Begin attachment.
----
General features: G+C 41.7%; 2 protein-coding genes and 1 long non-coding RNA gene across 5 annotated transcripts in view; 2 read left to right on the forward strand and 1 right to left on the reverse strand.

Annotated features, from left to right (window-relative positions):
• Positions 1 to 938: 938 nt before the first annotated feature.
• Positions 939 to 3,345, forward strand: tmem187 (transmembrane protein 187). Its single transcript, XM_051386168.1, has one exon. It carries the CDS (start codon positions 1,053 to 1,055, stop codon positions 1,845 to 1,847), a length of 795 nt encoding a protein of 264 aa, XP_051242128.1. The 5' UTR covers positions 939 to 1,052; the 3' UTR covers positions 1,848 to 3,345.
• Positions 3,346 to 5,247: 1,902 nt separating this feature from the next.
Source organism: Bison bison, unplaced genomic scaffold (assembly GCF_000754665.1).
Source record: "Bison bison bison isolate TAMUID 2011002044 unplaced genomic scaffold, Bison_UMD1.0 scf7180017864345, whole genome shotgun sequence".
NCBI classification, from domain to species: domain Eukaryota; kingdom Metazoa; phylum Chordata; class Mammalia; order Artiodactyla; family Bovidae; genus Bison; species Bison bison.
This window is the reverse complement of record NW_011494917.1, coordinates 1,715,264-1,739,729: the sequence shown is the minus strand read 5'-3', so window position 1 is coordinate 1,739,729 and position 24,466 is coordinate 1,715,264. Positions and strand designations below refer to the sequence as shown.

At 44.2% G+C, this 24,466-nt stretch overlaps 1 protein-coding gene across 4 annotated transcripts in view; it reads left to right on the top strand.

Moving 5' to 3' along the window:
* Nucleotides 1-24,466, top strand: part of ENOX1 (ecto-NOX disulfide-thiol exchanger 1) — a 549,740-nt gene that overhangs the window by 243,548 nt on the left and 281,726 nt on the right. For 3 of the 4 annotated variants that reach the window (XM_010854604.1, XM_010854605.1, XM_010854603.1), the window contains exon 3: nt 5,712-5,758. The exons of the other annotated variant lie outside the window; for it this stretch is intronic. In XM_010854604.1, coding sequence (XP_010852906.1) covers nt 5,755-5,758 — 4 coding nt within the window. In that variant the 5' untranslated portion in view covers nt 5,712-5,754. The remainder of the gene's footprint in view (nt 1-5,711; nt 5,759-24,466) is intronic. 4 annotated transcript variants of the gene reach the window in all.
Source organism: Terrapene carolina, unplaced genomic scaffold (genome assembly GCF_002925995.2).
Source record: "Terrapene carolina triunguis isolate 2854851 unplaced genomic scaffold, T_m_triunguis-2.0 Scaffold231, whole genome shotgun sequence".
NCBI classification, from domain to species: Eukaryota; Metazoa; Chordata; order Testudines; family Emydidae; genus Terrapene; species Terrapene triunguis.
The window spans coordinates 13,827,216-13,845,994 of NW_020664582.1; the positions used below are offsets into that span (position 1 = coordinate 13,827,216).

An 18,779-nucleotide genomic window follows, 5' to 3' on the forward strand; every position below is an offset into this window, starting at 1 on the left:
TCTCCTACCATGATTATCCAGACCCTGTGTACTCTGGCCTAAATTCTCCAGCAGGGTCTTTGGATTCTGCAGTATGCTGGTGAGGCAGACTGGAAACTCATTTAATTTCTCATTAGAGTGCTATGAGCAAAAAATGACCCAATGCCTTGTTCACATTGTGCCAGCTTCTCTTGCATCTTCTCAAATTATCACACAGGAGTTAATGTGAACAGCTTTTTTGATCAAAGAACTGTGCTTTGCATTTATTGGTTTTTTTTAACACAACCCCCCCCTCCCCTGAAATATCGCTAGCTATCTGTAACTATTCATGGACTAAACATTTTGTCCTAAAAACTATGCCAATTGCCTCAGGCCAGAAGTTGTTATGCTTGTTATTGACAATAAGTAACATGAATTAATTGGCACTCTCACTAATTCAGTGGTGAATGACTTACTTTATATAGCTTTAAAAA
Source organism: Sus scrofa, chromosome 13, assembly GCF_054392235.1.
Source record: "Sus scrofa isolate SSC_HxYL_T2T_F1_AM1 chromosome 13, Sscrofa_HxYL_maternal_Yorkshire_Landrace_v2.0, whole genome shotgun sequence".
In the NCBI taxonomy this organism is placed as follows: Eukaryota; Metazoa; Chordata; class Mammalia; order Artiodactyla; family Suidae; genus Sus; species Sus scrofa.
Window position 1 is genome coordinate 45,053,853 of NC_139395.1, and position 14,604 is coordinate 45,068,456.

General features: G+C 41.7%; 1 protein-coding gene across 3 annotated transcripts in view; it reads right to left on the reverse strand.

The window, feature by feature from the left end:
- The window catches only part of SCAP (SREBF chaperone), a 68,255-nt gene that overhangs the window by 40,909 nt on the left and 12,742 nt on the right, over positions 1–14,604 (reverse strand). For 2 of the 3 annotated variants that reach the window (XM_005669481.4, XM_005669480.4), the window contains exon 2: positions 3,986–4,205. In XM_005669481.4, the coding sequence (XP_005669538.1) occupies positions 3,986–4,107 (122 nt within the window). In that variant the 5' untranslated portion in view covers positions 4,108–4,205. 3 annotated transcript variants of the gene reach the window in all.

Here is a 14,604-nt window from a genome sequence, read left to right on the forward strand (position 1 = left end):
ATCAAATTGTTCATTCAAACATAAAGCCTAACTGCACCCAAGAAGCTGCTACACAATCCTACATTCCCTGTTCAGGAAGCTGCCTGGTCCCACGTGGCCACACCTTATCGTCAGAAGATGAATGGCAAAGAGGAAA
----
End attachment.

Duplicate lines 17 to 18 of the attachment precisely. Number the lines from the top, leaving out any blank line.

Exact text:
An 18,779-nucleotide genomic window follows, 5' to 3' on the forward strand; every position below is an offset into this window, starting at 1 on the left:
TCTCCTACCATGATTATCCAGACCCTGTGTACTCTGGCCTAAATTCTCCAGCAGGGTCTTTGGATTCTGCAGTATGCTGGTGAGGCAGACTGGAAACTCATTTAATTTCTCATTAGAGTGCTATGAGCAAAAAATGACCCAATGCCTTGTTCACATTGTGCCAGCTTCTCTTGCATCTTCTCAAATTATCACACAGGAGTTAATGTGAACAGCTTTTTTGATCAAAGAACTGTGCTTTGCATTTATTGGTTTTTTTTAACACAACCCCCCCCTCCCCTGAAATATCGCTAGCTATCTGTAACTATTCATGGACTAAACATTTTGTCCTAAAAACTATGCCAATTGCCTCAGGCCAGAAGTTGTTATGCTTGTTATTGACAATAAGTAACATGAATTAATTGGCACTCTCACTAATTCAGTGGTGAATGACTTACTTTATATAGCTTTAAAAA